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On September second, 1945, Japan
formally surrendered in ceremonies aboard the
USS "Missouri," ending World War Two.
On this date:
In 1666, the Great Fire of London broke out,
claiming thousands of homes, but only a few
In 1789, the
United States Treasury Department was
In 1864, during
the Civil War, Union General William T. Sherman's
forces occupied Atlanta.
In 1901, Vice
President Theodore Roosevelt offered the advice,
"Speak softly and carry a big stick,"
in a speech at the Minnesota State Fair.
In 1930, the first
non-stop airplane flight from Europe to the US
was completed as Captain Dieudonne Coste and
Maurice Bellonte of France arrived in Valley
Stream, New York, aboard "The Question
In 1945, Ho Chi
Minh declared Vietnam an independent republic.
In 1963, Alabama
Governor George C. Wallace prevented the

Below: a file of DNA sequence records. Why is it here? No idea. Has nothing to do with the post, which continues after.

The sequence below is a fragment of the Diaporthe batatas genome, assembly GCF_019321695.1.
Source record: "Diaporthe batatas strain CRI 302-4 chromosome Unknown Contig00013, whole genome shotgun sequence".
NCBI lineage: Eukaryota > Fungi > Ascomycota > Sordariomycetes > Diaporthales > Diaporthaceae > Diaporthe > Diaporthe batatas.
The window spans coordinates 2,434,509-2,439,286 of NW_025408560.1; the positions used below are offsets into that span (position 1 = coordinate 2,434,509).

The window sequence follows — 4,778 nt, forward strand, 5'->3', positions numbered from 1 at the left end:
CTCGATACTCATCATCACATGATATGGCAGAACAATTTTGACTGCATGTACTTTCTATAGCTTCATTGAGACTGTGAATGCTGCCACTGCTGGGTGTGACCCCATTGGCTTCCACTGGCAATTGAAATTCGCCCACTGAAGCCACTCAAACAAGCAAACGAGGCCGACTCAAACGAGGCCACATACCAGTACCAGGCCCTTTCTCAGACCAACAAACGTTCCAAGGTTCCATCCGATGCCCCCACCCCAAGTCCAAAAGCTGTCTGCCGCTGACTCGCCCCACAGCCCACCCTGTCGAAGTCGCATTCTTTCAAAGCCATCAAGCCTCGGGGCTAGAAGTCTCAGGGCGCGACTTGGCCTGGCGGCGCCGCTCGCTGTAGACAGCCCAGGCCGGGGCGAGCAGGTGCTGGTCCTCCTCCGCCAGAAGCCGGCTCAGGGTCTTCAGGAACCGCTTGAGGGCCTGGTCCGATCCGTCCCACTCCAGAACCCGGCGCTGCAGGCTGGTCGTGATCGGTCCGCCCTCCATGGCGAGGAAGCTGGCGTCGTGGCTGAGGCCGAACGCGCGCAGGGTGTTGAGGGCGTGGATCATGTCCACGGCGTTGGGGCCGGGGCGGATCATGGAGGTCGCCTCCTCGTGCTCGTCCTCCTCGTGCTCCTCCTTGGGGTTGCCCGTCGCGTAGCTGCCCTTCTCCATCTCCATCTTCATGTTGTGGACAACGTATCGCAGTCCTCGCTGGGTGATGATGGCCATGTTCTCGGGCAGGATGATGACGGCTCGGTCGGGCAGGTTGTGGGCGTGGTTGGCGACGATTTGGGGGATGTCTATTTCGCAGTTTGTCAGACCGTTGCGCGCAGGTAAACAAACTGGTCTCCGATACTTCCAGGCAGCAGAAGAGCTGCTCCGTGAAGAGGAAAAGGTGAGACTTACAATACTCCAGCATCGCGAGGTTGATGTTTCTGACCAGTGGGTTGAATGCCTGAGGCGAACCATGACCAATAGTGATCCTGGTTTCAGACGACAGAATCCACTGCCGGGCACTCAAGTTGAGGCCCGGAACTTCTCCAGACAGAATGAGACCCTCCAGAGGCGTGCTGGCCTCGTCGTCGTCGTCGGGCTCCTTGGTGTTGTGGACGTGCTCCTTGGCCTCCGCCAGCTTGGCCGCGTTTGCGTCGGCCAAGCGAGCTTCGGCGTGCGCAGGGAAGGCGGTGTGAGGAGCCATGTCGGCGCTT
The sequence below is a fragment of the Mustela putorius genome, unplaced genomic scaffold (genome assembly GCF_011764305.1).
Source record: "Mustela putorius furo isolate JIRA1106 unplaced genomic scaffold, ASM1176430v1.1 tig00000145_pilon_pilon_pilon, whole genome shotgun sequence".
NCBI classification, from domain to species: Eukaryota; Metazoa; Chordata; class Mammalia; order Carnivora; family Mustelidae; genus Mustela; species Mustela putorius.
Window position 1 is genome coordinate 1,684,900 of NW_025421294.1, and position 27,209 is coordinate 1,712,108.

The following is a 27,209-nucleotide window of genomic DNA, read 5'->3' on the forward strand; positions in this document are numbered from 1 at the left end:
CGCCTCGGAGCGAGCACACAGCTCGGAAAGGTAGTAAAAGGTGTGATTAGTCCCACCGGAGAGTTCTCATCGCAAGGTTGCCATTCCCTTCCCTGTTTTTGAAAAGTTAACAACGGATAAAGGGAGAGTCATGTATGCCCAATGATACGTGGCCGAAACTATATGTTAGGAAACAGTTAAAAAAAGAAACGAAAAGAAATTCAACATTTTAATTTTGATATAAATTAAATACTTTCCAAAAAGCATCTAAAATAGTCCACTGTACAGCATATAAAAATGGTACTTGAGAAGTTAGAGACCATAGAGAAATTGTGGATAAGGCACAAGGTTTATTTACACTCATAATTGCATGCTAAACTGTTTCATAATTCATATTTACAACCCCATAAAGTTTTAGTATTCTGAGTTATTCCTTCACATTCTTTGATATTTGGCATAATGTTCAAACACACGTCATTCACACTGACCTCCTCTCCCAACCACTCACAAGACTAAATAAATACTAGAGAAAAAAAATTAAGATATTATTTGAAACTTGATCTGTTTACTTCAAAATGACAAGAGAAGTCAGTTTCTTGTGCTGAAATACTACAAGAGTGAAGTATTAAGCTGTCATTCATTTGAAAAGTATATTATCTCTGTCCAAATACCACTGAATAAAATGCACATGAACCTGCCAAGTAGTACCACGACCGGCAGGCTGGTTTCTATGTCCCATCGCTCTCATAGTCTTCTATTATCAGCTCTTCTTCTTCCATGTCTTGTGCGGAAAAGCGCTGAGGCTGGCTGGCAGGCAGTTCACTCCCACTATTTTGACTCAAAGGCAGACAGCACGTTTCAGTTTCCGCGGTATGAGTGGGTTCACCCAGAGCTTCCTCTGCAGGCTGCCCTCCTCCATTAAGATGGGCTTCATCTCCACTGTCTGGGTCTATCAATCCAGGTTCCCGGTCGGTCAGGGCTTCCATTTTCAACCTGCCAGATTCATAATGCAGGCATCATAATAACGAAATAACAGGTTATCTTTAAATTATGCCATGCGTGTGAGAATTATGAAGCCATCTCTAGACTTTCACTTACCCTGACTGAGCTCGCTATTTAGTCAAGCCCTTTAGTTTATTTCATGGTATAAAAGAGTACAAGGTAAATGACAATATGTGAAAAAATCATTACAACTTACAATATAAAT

integration of Tuskegee High School by encircling
the building with state troopers.
In 1969, North
Vietnamese president Ho Chi Minh died.
In 1985, it was
announced that a US-French expedition had located
the wreckage of the "Titanic" about 560
miles off Newfoundland.
In 1998, a
Swissair MD-11 jetliner crashed off Nova Scotia,
killing all 229 people aboard.
Ten years ago:
Dozens of Americans reached freedom in the first
major airlift of Westerners from Iraq during the
month-old Persian Gulf crisis. Dave Stieb of the
Toronto Blue Jays hurled a no-hitter against the
Cleveland Indians, winning 3-0.
Five years ago: At
a military cemetery on a hill high above
Honolulu, President Clinton marked the 50th
anniversary of the end of World War Two, saying
it taught Americans that "the blessings of
freedom are never easy or free."
One year ago: It
was announced that President and Mrs. Clinton had
signed a contract to purchase a $1.7 million
house in Chappaqua, New York, ending a
months-long guessing game over where the couple
would live after leaving the White House.
"Integrity needs no
Albert Camus, French author and philosopher